One course in particular stuck out to him: Educational Change and Design of Facilities. This course explores how superintendents can foster an effective learning environment by improving students’ physical environment. As part of his final project, Dr. Edlin worked directly with his assistant superintendent and superintendent, among others, to address the district’s maintenance needs. “I mean there are hypothetical situations,” he confirmed, “but you have to work it off of your real district, so you really see what a budget is like. You really see what your limitations are.”  

Real-World Experience 

Dr. Edlin pointed out that there is no perfect district, no “Utopia ISD,” which is why he appreciates the program’s practical approach. “[E]verything I’ve had to do in this program is based off of my district,” he said, noting that UTPB’s graduate students are working on more than hypothetical problems in hypothetical districts. “You’re really having to study an issue with your district, and that’s happened in each class,” he assured us. Each classroom, school, and district is unique, as are the challenges facing them; however, all superintendents share the same goal of student success.  

Dr. Edlin credits UTPB’s program with helping him realize what it’s really like to be a school superintendent:  

“This whole process has been eye-opening because, you know, at every level you think you know what the person above you is doing. When you’re a teacher, you think you know everything about what’s going on with the assistant principals and principals. When you’re a principal, you think you know what the superintendent’s going through. What I’ve learned … especially here, is you don’t know.”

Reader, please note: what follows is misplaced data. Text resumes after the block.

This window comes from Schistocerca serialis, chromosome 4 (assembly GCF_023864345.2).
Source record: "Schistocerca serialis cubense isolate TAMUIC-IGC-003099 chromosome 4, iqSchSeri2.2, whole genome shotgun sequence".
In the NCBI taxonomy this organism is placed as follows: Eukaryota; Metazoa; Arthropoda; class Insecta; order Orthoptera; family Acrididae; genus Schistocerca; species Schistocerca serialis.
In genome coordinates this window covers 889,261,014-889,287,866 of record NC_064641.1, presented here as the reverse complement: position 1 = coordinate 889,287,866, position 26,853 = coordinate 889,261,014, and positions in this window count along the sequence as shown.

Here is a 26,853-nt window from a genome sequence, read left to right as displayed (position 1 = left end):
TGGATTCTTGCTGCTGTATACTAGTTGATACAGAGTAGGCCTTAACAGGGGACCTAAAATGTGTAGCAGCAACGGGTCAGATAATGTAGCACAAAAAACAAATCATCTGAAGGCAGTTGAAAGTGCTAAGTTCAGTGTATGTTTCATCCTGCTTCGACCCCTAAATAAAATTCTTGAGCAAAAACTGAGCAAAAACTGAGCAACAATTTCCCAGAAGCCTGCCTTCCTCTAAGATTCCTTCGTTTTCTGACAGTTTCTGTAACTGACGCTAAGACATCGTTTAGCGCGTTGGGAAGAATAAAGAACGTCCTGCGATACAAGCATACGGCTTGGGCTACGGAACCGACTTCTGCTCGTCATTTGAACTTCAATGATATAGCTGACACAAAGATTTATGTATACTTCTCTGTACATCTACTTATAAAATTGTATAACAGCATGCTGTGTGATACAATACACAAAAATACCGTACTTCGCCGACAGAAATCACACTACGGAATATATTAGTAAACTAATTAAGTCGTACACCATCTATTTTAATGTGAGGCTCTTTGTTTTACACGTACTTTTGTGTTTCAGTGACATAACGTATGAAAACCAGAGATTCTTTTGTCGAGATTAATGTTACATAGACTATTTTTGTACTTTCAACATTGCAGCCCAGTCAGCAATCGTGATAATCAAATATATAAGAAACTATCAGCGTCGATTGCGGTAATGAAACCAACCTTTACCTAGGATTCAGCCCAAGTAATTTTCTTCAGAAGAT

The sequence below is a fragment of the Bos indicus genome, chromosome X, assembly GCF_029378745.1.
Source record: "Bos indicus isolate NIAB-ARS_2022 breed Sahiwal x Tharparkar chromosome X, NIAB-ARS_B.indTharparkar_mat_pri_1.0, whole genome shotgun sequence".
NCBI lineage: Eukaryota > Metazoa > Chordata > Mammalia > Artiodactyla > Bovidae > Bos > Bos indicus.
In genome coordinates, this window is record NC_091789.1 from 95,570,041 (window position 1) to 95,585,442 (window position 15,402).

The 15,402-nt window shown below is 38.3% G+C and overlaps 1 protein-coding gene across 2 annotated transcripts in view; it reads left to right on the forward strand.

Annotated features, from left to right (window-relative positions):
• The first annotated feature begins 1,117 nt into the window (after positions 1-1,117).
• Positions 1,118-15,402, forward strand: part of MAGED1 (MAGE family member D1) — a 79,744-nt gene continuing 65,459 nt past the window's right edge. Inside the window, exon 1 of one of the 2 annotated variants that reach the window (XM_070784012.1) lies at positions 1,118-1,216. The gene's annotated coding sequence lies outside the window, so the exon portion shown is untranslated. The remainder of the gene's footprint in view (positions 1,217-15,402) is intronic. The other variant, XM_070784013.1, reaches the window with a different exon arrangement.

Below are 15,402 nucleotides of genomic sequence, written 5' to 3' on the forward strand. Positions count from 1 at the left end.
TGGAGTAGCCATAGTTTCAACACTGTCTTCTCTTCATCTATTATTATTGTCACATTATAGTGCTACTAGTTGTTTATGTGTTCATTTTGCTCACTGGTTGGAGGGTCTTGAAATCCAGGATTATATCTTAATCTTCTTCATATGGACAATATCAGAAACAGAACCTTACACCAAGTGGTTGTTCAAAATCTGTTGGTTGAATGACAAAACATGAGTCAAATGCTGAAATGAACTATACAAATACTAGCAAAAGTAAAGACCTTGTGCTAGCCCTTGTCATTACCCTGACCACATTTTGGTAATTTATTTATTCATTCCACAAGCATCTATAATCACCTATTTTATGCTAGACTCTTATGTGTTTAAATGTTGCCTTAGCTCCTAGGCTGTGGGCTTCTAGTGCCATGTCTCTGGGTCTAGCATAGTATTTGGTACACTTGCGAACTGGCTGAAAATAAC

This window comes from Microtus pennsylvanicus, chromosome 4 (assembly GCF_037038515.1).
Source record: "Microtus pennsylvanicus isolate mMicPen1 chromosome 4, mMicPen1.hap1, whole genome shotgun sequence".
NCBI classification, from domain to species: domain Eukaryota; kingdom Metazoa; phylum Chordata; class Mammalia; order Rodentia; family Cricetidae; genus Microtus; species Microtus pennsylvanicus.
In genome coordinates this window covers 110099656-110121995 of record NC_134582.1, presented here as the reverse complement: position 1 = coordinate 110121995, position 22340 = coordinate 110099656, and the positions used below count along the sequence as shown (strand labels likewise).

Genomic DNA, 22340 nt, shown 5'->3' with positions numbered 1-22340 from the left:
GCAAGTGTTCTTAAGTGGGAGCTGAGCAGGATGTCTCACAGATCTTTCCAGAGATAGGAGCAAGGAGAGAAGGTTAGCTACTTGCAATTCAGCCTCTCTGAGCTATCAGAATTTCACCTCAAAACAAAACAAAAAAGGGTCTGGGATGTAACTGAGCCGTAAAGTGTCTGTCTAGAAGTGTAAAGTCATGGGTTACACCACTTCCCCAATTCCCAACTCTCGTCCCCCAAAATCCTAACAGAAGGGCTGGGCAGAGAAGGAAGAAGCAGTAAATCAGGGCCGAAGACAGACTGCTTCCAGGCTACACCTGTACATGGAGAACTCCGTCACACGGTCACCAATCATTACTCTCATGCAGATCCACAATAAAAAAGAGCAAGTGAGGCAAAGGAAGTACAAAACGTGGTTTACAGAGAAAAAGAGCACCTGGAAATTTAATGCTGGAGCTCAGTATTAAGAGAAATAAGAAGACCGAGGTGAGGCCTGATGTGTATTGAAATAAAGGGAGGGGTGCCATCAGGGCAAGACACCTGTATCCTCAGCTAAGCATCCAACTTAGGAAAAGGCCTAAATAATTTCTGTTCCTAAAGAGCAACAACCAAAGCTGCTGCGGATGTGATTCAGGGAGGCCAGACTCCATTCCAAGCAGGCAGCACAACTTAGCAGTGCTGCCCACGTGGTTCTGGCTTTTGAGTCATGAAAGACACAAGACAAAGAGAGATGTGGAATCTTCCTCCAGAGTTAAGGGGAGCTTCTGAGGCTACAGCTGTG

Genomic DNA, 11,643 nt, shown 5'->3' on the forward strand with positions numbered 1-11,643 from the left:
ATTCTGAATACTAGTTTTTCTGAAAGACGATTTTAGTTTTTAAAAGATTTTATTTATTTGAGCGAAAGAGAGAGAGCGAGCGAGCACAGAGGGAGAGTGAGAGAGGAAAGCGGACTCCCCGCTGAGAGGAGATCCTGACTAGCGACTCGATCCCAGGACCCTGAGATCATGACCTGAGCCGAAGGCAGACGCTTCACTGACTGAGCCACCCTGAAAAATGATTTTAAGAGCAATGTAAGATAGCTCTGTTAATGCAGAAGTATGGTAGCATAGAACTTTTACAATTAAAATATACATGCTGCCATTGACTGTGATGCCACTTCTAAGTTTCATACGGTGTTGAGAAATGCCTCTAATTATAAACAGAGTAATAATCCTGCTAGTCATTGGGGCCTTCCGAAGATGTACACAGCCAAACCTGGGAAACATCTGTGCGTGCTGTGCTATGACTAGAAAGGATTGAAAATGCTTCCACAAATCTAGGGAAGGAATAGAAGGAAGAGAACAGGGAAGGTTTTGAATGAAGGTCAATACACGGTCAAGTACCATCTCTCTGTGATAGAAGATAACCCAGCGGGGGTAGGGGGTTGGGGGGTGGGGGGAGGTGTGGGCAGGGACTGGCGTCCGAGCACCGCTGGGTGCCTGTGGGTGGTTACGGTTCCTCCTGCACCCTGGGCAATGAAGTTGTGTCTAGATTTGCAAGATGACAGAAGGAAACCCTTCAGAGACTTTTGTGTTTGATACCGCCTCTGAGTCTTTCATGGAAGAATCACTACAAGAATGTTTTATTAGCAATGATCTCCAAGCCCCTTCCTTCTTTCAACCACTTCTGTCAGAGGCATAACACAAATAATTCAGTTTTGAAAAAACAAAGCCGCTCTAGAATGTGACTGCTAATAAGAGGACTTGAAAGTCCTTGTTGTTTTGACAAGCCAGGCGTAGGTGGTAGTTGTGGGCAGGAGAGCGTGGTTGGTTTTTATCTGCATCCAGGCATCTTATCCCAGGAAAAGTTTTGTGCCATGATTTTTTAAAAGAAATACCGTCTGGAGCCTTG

A superintendent seeks to address individual needs, like a teacher addressing individual needs in the classroom. Of course, the needs of students and teachers are a priority, but parents, community leaders, and school boards also vie for attention. At UT Permian Basin, Dr. Edlin learned that everyone in a school district is connected and that success as a superintendent depends on how well they can collaborate with and inspire stakeholders to adopt a shared vision.  

What Comes Next?  

Dr. Edlin will soon graduate and take the required TExES (Texas Examination of Educator Standards) exam, which consists of 110 selected-response questions. “I feel prepared because everything we do—there’s nothing that’s multiple choice. Everything is open-ended,” he said, “so being able to justify everything I do because I’ve written about it already, I think is really is going to be an asset when it comes time to take the test.”  

Dr. Edlin has his heart set on becoming a superintendent for Ingleside Independent School District (ISD), and if not, he’ll search for a district where his expertise is needed. We have no doubt that regardless of where he ends up, he will be an effective educator, inspiring leader, and profound superintendent.  

Learn What It Means to Be a School Superintendent  

How does Dr. Edlin rate UTPB’s online Superintendent Certification program now that he’s most of the way through it? “10 out of 10,” he beamed. “It’s been … I don’t want to say life-changing because that’s kind of, you know, dramatic, but it really has opened my eyes, and I really have gotten a great education, and I feel really good about it.”  

Dr. Edlin is one of many administrators who’ve enjoyed their time in UTPB’s online Superintendent Certification program. No doubt these school leaders had the longstanding passion and potential to be district leaders; now they also have the specific requirements needed to earn their certification.  

Interested in pursuing your certification? Visit our program page to learn more about online learning at UT Permian Basin and the Superintendent Certification program, which is nationally accredited by the prestigious Council for the Accreditation of Educator Preparation (CAEP). If you’re ready to take the next step, apply now. We can’t wait for you to meet your professors and fellow students in UTPB’s online program.